"The right response would have been to go in immediately after it had gone down and destroy it," Cheney said. "You can do that from the air and, in effect, make it impossible for them to benefit from having captured that drone," said George W. Bush's Vice President, President Obama "asked nicely for them to return it, and they aren't going to," said Cheney, who predicted the Iranians will eventually send the drone back "in pieces after they've gotten all the intelligence they can out of it." Obama announced the request during a joint news conference with Iraq's prime minister, Nuri al-Maliki at the White House on Monday. "We have asked for it back," he said of the unmanned reconnaissance and surveillance aircraft. "We'll see how the Iranians respond."
Neither secretary of Defense Leon Panetta nor Secretary of State Hillary Clinton U.S. Defense Secretary Leon Panetta are optimistic about getting the plane back intact, the Daily Mail of London reported. Secretary Clinton spoke at the U.S. State Department at a news conference with British Foreign Secretary William Hague. "We submitted a formal request for the return of our lost equipment as we would in any situation to any government around the world," said Clinton. "Given Iran's behavior to date, we do not expect them to comply but we are dealing with all of these provocations and concerning actions taken by Iran in close concert with our closest allies and partners." Clinton warned that "the path that Iran seems to be going down is a dangerous one for themselves and the region." The British foreign secretary agreed.
"We're not giving up on engagement with Iran, but on a number of occasions Iran has behaved in a way in recent weeks and months which has intensified confrontation with the rest of the world," Hague said. "We have seen an increasing predilection for dangerous and illegal adventures on the part of at least parts of the Iranian regime." Clinton and Hague referred to a storming of British diplomatic compounds in Tehran, allegations that Iran tried to arrange the assassination of the Saudi ambassador to the U.S., Iran's ongoing support for militant groups and its continued defiance of demands to prove its nuclear program is peaceful, the Daily Mail reported.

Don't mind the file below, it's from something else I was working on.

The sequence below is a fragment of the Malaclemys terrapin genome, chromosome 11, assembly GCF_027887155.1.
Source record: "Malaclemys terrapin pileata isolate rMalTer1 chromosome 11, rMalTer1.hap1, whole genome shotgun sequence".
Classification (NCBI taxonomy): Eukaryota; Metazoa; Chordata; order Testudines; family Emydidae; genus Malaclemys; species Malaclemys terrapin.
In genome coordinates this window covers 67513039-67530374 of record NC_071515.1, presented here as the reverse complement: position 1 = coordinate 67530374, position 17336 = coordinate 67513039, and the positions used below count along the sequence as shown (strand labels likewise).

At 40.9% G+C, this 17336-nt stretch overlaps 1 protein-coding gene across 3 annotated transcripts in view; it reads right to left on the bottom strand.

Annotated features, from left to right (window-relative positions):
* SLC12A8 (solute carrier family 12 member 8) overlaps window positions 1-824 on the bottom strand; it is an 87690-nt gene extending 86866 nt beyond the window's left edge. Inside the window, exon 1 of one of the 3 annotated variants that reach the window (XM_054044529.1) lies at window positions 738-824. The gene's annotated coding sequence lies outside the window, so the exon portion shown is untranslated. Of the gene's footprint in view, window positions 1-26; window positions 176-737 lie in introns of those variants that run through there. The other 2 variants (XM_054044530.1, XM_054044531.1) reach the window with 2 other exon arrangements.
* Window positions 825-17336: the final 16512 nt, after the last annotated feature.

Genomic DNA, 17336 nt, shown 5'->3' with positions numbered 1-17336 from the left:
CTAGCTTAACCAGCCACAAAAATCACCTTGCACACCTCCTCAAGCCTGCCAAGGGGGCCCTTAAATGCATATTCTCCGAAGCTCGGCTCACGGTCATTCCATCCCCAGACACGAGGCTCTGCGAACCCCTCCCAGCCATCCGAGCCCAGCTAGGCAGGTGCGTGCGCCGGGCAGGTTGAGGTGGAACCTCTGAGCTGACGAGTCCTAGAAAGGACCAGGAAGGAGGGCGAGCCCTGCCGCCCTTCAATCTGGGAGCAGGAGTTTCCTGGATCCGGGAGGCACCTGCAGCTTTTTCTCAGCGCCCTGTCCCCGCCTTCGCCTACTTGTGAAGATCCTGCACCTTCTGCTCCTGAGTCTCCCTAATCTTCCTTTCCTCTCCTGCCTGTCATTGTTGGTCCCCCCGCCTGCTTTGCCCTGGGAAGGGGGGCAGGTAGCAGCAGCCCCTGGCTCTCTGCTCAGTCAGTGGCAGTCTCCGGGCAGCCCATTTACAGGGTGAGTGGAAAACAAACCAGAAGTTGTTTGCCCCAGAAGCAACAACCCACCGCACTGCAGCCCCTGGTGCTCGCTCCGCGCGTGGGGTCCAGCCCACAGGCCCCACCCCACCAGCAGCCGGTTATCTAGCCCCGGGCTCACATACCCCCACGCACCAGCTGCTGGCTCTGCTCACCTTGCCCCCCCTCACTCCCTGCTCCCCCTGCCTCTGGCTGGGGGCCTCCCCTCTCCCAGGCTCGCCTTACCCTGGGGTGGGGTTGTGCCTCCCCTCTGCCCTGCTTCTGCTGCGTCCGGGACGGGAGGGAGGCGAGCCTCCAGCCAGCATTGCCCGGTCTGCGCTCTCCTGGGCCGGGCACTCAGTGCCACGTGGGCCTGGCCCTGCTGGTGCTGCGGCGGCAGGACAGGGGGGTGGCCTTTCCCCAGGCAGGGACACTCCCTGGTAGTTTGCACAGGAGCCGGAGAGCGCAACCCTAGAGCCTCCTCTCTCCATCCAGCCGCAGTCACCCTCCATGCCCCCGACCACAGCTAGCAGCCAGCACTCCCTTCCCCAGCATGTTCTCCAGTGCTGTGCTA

While the Iranians claimed they brought down the plane by "electronic ambush," or cyber attack, the United States claims the plane went down due to an internal malfunction. Tehran has also disputed suggestions by U.S. officials that Iran would likely seek help from either Russia or China in culling intelligence from the downed spy plane. Iranian officials have said that using "reverse engineering," they will be able to duplicate and mass produce spy planes for themselves.
Defense Secretary Panetta said it's hard to estimate how much intelligence Iran will be able to get from the drone. But the President's request for its return is appropriate, he said.
"I don't expect that that will happen. But I think it's important to make that request."
News of the downed plane and the President's reaction is widely perceived as an embarrassment to Obama , who is facing what will likely be a difficult battle for reelection in the coming year. Yet to some the embarrassing feature of the incident is not that the United States has been flying spy missions over a sovereign nation with whom we are not at war, but that Obama's response has not been tough enough . The incident may prove to be added fuel to growing tensions between the United States and Iraq that may yet lead to another American war in the Middle East at a time when we are winding down our military involvement in Iraq and are still engaged in the Afghanistan War. The possibility of yet another war will also make it more difficult to achieve reductions in military spending at a time when the United States is trying to come to grips with deficits of more than a trillion dollars annually and a national debt now calculated to be in the neighborhood of $15 trillion.